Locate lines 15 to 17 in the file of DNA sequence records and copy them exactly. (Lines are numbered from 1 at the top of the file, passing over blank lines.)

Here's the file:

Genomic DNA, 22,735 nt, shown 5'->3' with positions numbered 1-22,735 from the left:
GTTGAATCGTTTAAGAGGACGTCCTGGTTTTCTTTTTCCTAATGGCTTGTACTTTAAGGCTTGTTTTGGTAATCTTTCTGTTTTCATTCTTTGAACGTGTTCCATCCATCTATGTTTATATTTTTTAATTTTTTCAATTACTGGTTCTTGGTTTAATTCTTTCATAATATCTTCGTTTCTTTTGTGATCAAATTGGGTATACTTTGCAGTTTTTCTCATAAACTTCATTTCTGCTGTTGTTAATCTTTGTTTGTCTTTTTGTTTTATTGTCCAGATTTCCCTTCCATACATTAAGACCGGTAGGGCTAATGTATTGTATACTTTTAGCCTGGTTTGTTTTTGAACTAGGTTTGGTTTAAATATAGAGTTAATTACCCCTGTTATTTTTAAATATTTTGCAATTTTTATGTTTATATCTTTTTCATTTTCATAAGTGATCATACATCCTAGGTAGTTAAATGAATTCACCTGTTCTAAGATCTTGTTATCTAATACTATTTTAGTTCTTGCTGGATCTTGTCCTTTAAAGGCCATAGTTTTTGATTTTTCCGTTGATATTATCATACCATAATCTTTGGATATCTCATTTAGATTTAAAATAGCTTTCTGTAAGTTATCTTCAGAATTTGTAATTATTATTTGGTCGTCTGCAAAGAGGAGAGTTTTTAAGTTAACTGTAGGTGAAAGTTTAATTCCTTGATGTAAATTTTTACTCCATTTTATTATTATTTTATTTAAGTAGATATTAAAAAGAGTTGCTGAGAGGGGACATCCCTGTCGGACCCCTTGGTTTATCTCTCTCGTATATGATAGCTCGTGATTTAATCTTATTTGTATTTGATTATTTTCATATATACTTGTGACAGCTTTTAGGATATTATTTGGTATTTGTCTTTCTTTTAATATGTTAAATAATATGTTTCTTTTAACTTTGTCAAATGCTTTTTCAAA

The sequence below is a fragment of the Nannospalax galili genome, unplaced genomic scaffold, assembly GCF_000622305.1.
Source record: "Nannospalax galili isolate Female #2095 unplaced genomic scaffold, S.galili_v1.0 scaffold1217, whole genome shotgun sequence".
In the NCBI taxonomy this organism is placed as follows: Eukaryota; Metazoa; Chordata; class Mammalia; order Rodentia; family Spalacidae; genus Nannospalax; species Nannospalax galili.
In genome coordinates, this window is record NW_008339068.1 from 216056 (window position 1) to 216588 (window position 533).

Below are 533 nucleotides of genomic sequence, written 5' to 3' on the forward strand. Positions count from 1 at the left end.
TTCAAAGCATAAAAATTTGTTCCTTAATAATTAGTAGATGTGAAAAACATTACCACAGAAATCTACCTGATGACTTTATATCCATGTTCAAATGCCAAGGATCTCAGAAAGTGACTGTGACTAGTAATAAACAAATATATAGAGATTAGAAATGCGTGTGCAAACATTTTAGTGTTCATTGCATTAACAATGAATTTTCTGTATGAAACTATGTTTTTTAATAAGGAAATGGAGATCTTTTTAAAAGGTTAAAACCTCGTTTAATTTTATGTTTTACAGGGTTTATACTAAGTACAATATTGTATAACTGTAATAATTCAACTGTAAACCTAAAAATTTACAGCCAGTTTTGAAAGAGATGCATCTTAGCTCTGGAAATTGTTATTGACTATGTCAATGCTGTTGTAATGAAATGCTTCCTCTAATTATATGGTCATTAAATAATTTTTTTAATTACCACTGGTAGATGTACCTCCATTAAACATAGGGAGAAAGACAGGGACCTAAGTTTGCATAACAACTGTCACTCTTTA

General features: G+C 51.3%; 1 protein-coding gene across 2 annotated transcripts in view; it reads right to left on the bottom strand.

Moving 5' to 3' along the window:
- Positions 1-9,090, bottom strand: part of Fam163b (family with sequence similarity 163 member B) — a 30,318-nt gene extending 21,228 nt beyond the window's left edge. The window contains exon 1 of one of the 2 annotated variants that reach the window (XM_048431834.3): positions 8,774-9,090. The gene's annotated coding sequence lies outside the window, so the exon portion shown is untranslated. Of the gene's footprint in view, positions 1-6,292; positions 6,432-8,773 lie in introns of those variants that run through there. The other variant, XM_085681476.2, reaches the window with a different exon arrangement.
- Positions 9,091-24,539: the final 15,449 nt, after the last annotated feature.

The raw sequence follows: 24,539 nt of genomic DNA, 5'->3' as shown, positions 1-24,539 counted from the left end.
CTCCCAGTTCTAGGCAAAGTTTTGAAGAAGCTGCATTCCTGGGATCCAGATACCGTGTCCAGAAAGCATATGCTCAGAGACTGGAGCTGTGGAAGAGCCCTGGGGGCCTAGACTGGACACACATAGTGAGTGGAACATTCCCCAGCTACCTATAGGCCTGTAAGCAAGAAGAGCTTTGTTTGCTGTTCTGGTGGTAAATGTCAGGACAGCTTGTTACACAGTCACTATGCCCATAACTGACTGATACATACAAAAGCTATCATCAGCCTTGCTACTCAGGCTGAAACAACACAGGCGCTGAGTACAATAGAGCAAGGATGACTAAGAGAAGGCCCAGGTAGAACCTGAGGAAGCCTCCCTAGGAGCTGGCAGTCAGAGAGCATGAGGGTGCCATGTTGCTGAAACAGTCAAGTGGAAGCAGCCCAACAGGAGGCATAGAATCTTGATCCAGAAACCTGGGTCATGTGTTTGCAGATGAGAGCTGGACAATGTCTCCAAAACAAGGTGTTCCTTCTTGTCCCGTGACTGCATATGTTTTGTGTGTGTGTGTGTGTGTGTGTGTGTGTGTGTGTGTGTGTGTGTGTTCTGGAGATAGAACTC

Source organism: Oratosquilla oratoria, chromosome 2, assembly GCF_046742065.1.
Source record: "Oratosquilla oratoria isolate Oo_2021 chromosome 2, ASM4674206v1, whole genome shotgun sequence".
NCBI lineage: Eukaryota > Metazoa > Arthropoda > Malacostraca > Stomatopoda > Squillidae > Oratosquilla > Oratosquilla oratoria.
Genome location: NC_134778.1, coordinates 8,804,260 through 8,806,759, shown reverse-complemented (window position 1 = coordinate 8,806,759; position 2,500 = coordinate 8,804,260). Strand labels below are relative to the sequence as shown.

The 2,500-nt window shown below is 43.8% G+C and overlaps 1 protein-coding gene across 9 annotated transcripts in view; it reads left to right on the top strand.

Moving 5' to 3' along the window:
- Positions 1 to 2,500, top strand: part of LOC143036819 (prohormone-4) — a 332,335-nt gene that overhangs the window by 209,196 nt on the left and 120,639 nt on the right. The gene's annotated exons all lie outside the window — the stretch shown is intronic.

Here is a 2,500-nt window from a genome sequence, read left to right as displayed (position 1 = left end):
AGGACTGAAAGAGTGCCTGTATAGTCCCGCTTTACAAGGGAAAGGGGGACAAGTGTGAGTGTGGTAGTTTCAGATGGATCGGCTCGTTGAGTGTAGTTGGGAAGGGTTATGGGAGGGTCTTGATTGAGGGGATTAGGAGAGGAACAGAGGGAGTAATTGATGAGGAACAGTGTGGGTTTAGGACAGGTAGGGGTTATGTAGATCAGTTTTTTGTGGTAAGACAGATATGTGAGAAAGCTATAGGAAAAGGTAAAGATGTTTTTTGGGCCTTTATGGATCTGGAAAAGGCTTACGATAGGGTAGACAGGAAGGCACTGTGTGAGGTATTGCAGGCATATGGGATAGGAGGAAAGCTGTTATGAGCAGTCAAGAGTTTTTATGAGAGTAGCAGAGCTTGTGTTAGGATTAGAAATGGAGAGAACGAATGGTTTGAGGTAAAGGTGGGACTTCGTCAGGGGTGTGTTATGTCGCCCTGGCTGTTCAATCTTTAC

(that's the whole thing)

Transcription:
Source organism: Oratosquilla oratoria, chromosome 2, assembly GCF_046742065.1.
Source record: "Oratosquilla oratoria isolate Oo_2021 chromosome 2, ASM4674206v1, whole genome shotgun sequence".
NCBI lineage: Eukaryota > Metazoa > Arthropoda > Malacostraca > Stomatopoda > Squillidae > Oratosquilla > Oratosquilla oratoria.